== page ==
Detection subsystem 22 includes a high voltage generation system 46 to create a high voltage to be applied to the blade through coupling 44. As shown in
In an alternative embodiment illustrated in
Power supply 110 may be any of a variety of suitable high voltage power supplies such as are well known in the art. Examples of suitable power supplies include those found in electronic ignitions, flyback transformer supplies such as are used in CRTs, spark gap circuits such as are used in tazers, etc. Alternatively, power supply 110 may be a regulated high voltage power supply such as a Bertan Model 605C-200P, N 0-20 kV 250 microamp power supply or similar power supply. It will be appreciated that the particular supply chosen will depend on the application voltage, current and other characteristics required.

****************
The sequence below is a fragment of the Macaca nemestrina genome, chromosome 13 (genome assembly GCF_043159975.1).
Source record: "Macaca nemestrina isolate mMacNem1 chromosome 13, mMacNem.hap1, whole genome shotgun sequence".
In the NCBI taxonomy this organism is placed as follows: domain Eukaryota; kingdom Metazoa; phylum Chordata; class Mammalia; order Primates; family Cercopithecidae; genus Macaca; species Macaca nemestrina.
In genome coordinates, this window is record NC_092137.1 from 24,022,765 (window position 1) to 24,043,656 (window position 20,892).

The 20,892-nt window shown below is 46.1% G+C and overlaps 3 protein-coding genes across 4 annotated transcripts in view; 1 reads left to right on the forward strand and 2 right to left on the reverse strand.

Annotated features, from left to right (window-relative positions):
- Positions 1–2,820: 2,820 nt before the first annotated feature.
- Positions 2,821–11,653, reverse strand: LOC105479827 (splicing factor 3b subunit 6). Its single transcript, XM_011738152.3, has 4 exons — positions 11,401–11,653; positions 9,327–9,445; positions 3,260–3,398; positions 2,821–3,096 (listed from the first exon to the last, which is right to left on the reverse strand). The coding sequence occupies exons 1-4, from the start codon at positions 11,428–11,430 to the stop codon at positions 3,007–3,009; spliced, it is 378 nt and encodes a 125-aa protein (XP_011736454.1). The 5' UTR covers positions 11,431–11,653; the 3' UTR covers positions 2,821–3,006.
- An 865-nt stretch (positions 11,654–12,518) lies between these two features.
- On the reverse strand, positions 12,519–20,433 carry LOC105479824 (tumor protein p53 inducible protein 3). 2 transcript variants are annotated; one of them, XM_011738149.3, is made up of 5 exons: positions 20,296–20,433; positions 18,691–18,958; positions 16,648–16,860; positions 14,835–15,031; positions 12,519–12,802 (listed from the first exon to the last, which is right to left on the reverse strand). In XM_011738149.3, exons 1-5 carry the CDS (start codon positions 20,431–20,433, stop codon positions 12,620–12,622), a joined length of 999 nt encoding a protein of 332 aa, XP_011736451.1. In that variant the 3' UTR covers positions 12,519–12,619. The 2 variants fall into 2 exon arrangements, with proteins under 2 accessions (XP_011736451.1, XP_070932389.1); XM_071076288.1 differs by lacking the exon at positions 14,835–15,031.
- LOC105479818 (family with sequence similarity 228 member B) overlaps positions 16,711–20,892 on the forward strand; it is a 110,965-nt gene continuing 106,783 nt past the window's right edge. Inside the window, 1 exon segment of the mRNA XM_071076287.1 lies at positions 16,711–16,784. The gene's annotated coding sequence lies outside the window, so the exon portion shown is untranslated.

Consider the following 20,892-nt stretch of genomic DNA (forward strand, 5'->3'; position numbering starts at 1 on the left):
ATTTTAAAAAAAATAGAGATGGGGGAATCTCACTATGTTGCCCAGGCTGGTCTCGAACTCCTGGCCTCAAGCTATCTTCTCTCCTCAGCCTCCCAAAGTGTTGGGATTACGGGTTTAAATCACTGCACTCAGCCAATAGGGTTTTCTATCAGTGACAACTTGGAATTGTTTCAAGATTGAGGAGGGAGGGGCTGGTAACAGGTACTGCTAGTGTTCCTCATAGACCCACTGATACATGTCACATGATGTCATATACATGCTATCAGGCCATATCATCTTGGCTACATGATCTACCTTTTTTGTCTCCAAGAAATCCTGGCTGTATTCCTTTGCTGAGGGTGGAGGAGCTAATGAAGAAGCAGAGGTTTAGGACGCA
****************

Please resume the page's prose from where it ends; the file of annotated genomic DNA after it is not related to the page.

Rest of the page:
The voltage applied to the blade may be a DC voltage that could be applied either continuously or intermittently. Alternatively, the voltage may be AC and applied continuously or in intermittent alternating sign DC pulses. The intermittent application may be useful where there is a relatively high-resistance grounding path connecting the blade to a grounded member of the machine. For instance, work pieces such as wet or green wood may provide a path to ground that could discharge a DC voltage from the blade at a greater rate than could be safely maintained at high voltage. By applying a pulsed signal of single or alternative sign and looking at the peak pulse voltage or behavior near peak, the effect of discharge through green wood or other parasitic conductive path can be minimized.